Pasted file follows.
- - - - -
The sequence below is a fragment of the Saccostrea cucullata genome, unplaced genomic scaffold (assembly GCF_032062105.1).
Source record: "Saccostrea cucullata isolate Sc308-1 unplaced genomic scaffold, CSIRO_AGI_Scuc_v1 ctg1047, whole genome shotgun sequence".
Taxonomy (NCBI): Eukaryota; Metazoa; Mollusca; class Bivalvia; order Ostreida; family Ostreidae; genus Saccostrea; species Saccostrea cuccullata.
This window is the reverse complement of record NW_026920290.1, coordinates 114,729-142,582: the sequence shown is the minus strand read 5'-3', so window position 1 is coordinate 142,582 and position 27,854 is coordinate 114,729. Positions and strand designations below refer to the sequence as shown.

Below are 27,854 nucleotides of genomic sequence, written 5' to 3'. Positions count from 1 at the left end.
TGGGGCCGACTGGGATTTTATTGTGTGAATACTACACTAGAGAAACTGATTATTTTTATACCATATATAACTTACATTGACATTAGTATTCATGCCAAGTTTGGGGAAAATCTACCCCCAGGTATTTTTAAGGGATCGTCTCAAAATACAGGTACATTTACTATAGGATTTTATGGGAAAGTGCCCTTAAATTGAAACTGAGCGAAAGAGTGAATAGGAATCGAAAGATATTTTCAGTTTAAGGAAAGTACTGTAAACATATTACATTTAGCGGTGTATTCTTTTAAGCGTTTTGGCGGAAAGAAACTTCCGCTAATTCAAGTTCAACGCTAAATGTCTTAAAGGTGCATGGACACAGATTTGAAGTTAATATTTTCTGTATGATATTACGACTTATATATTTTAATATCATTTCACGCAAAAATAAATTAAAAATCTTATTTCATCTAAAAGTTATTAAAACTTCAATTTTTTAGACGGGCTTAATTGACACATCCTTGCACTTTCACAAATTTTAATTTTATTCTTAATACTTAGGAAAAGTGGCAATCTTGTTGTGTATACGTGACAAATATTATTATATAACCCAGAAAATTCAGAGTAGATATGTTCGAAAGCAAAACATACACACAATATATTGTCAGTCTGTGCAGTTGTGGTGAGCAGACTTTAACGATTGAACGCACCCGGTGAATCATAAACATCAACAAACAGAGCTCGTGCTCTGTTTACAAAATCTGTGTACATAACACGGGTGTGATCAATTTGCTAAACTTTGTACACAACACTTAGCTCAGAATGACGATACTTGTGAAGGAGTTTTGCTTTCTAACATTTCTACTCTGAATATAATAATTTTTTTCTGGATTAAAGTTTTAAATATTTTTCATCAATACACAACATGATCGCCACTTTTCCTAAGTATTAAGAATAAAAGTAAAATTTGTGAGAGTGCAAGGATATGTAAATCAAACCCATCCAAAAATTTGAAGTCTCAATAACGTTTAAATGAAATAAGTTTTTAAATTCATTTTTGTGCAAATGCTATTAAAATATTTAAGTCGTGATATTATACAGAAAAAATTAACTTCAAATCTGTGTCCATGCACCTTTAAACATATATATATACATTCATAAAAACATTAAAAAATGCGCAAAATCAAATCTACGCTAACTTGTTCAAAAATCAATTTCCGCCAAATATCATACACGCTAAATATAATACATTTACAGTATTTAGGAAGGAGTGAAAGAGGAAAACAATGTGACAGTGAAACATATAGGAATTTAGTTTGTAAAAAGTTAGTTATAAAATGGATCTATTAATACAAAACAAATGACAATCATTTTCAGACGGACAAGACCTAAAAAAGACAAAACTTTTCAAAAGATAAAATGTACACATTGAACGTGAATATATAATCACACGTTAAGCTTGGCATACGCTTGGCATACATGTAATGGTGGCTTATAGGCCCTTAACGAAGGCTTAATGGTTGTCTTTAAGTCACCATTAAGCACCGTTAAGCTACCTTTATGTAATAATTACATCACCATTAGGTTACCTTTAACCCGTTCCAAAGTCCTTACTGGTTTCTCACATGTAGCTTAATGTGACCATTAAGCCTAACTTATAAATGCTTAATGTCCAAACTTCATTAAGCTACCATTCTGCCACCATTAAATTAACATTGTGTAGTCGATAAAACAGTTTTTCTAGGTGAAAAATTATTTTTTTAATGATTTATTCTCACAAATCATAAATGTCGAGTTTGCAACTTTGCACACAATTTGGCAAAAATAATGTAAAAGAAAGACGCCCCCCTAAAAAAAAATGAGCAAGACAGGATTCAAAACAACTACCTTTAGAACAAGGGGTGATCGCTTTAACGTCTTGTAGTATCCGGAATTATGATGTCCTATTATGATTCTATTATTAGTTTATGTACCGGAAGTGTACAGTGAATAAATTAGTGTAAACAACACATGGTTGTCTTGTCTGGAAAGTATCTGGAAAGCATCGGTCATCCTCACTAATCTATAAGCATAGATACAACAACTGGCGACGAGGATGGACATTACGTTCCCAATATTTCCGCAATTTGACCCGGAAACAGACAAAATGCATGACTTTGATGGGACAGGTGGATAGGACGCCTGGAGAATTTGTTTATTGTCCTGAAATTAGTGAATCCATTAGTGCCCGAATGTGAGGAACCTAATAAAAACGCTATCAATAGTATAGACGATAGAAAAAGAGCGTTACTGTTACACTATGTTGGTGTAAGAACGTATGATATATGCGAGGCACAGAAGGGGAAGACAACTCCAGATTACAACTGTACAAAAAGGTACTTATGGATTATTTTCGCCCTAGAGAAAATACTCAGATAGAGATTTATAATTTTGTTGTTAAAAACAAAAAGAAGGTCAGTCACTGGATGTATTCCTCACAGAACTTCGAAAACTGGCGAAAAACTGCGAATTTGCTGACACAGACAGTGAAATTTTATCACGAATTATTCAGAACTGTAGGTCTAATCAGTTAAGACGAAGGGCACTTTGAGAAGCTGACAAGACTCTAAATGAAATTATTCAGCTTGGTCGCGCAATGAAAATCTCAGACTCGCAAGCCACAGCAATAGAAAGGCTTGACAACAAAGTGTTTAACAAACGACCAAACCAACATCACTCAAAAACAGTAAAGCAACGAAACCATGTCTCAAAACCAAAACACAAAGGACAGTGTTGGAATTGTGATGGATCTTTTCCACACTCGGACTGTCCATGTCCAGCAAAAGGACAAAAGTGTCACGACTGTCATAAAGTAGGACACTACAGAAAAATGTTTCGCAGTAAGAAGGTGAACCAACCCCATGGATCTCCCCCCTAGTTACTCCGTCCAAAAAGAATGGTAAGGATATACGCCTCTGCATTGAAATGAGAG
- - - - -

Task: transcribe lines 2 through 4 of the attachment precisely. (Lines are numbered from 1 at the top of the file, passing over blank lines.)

Source record: "Saccostrea cucullata isolate Sc308-1 unplaced genomic scaffold, CSIRO_AGI_Scuc_v1 ctg1047, whole genome shotgun sequence".
Taxonomy (NCBI): Eukaryota; Metazoa; Mollusca; class Bivalvia; order Ostreida; family Ostreidae; genus Saccostrea; species Saccostrea cuccullata.
This window is the reverse complement of record NW_026920290.1, coordinates 114,729-142,582: the sequence shown is the minus strand read 5'-3', so window position 1 is coordinate 142,582 and position 27,854 is coordinate 114,729. Positions and strand designations below refer to the sequence as shown.